The Corporate Council of the Corporation Law Section of the Delaware State Bar Association has released a long-awaited set of proposed amendments to the Delaware General Corporation Law (DGCL). The amendments are the latest step in the Delaware Blockchain Initiative, the state's program to welcome blockchain businesses and clarify its existing policies to give regulatory certainty to innovative companies. The new amendments, if approved by the Delaware General Assembly and enacted, would permit Delaware corporations to authorize and issue so-called "Distributed Ledger Shares" that could be authorized, issued, transferred, redeemed – living their entire life cycle – on a distributed ledger.
The amendments effect a fundamental change in the way that corporations may keep their books and records, in particular, the record of shareholders known as a "stock ledger". Sections 219 and 224 of the DGCL would be amended to permit the corporation to rely on the contents of a distributed ledger itself as the stock ledger. As amended, Section 219(c) would define "stock ledger" to include "one or more records administered by or on behalf of the corporation." As amended, Section 224 will provide that any records "administered by or on behalf of the corporation" may be "one or more distributed electronic networks or databases."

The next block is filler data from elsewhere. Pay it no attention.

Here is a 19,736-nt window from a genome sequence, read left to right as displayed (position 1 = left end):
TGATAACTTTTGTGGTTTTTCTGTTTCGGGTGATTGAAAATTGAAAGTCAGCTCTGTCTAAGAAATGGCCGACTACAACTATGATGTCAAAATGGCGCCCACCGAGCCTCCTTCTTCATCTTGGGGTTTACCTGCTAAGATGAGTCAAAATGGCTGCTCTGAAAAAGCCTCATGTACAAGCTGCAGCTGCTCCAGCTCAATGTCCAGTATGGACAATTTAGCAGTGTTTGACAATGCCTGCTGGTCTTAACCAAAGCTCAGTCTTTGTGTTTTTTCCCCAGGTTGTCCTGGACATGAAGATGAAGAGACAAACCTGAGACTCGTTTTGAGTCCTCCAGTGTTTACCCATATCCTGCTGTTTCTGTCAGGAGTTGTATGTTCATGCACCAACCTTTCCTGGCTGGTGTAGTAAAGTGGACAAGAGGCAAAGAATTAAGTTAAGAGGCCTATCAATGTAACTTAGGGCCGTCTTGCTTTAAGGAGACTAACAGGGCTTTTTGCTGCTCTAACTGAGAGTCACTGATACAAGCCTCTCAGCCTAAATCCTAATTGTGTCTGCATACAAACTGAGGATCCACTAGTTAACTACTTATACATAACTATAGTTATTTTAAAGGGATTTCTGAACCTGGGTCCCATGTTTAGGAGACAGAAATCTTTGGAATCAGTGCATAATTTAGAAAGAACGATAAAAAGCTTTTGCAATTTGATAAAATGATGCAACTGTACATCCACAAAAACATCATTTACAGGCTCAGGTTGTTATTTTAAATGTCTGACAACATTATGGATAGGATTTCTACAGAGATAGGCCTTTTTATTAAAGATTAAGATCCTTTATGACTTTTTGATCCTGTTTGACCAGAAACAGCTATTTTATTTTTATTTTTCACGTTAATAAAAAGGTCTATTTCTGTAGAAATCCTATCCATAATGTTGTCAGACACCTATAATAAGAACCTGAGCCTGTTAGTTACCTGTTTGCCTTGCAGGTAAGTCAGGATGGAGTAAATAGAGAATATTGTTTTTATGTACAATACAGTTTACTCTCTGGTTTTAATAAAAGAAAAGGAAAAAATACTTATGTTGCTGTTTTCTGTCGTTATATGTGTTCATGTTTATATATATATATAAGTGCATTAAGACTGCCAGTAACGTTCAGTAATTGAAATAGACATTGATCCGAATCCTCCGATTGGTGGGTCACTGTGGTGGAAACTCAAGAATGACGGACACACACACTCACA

Not just any ledger will suffice however. The amendments would require that the ledger:
- be convertible into clearly legible paper form within a reasonable time;
- be able to be used to prepare the list of stockholders specified in Section 219 as well as in Section 220, dealing with stockholder demands to inspect the corporations books and records;
- records the information specified in Section 156 for consideration for partly paid shares, Section 159 for the transfer of shares for collateral security, Section 217(a) for pledged shares, and Section 218 for voting trusts; and
- records transfers of stock as governed by Article 8 of the Delaware Uniform Commercial Code.
Finally, amendments to Sections 151, 202 and 364 of the DGCL would explicitly permit "electronic transmission" of investor communication using a distributed ledger. Read the full proposal.
Rather than proposing sweeping changes to the structure of the DGCL, the Corporation Law Section's amendments clarify the application of existing law to new technology. If enacted, the amendments would pave the way for smart contract and token-based systems alike to clear and settle securities transactions entirely on a distributed ledger, without resort to the typical intermediaries or custodians.